This only goes to show what is possible in the breeding of horses, though the process of evolution is necessarily slower.
The standards of type should be- made, to some extent, for the breeder to " grow to." In other words, we must not be satisfied with existing specimens, but from them portray even more perfect ideals without attempting impossibilities.
The breeding of trotters for speed alone has been an injury to the horses of this country. The men who do this generally throw from twenty to thirty useless runts on the market to each fast horse they produce. While we are undoubtedly patriotic enough to appreciate the surprising results which have been effected, we doubt whether they are beneficial to the horse world at large.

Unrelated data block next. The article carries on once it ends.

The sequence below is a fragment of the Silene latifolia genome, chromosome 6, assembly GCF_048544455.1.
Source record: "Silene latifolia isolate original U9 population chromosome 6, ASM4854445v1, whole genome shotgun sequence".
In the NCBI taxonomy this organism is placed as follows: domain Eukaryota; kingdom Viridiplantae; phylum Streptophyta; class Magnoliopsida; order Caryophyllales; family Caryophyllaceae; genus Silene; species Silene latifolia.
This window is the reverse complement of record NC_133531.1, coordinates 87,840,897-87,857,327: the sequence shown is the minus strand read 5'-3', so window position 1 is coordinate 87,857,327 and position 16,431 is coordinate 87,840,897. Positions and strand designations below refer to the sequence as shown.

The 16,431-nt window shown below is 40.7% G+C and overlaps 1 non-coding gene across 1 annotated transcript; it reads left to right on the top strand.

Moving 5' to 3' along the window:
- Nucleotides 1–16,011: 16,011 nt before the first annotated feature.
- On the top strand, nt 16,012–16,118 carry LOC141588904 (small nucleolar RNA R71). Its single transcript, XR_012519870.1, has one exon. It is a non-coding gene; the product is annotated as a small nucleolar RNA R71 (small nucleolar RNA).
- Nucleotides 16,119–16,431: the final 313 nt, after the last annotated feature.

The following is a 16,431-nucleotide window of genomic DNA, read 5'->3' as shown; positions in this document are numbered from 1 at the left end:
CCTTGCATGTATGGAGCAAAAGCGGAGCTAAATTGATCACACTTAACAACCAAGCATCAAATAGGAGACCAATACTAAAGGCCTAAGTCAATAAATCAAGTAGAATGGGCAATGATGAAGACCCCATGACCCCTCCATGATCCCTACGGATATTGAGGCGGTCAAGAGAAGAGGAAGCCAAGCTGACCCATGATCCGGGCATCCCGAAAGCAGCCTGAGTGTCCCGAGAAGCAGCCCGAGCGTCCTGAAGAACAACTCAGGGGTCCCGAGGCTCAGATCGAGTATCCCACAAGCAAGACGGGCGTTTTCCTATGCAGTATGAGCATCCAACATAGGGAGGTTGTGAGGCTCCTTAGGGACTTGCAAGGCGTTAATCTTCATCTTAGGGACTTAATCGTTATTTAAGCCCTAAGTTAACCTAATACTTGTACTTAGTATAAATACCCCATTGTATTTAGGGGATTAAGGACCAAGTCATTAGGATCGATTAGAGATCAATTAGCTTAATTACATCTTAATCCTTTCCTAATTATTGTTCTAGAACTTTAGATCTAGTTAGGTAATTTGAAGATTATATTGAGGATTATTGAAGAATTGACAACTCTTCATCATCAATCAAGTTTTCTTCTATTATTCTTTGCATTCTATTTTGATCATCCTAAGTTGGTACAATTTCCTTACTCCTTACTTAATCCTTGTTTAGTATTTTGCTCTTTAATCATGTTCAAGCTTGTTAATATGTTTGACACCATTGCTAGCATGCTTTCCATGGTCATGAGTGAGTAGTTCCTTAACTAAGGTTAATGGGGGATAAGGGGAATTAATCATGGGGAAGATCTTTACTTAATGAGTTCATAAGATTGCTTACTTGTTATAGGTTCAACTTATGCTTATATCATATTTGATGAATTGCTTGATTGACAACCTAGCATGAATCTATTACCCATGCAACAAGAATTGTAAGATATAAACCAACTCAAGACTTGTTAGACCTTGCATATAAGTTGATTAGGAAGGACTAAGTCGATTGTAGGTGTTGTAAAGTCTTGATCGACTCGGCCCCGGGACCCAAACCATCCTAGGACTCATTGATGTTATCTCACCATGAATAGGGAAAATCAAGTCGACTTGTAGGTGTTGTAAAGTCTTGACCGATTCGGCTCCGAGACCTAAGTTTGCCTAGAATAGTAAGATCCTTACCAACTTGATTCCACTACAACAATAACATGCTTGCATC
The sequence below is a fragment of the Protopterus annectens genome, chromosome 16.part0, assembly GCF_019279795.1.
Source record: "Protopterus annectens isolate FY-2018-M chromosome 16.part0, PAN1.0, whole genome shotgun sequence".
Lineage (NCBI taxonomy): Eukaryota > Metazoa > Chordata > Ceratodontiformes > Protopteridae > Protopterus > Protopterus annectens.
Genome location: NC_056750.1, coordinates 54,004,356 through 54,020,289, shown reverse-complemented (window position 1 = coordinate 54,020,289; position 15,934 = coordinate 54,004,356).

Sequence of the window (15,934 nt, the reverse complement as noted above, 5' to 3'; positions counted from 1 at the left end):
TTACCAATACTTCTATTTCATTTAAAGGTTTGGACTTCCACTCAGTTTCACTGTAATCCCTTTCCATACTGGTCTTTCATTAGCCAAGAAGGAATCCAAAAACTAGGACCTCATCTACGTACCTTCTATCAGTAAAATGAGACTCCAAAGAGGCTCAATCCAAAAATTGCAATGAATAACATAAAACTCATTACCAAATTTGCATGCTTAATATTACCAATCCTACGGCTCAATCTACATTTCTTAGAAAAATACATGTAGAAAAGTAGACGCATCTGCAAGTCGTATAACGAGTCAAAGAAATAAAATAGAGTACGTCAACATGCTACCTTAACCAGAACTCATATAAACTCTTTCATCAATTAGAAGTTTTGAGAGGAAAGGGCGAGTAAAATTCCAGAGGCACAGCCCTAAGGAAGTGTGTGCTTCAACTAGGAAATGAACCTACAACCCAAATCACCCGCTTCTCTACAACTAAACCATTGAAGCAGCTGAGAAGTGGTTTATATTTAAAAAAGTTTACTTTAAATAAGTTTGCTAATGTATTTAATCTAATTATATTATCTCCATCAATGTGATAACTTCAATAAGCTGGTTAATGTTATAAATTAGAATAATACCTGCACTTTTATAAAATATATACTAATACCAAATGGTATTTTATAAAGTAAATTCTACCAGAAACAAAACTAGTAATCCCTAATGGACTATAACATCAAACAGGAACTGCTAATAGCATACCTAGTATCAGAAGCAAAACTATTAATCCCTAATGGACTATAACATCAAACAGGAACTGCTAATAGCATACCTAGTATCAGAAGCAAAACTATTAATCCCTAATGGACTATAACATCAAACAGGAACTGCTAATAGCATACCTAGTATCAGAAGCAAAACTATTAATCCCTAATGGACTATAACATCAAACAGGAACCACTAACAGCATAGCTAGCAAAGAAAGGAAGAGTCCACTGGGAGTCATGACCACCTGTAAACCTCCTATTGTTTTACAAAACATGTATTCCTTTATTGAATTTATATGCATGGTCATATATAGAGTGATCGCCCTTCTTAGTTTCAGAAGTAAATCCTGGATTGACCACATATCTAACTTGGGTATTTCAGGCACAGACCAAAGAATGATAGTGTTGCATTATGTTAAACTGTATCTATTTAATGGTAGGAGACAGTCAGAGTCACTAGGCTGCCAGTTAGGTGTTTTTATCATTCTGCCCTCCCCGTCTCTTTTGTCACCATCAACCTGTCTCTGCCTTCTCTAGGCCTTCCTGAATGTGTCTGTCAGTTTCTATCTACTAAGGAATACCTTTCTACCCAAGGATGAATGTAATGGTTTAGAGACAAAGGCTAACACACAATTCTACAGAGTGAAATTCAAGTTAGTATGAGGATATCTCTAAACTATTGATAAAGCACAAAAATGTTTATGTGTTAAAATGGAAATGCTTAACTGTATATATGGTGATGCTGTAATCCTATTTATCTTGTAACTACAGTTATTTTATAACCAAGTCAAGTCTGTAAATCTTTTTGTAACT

Fortunately, many trotting-horse breeders are beginning to realize that it pays better to add size, conformation, and uniformity to their requirements, for they are thus enabled to get good prices for their culls as roadsters, etc.
Certain lines of trotting blood are producing individuals peculiarly adapted to the spider phaeton, light gig, etc. When the breeders fully appreciate the value of such horses they will breed with a view to reproducing and improving the good types.
The old Morgan trotter is probably the nearest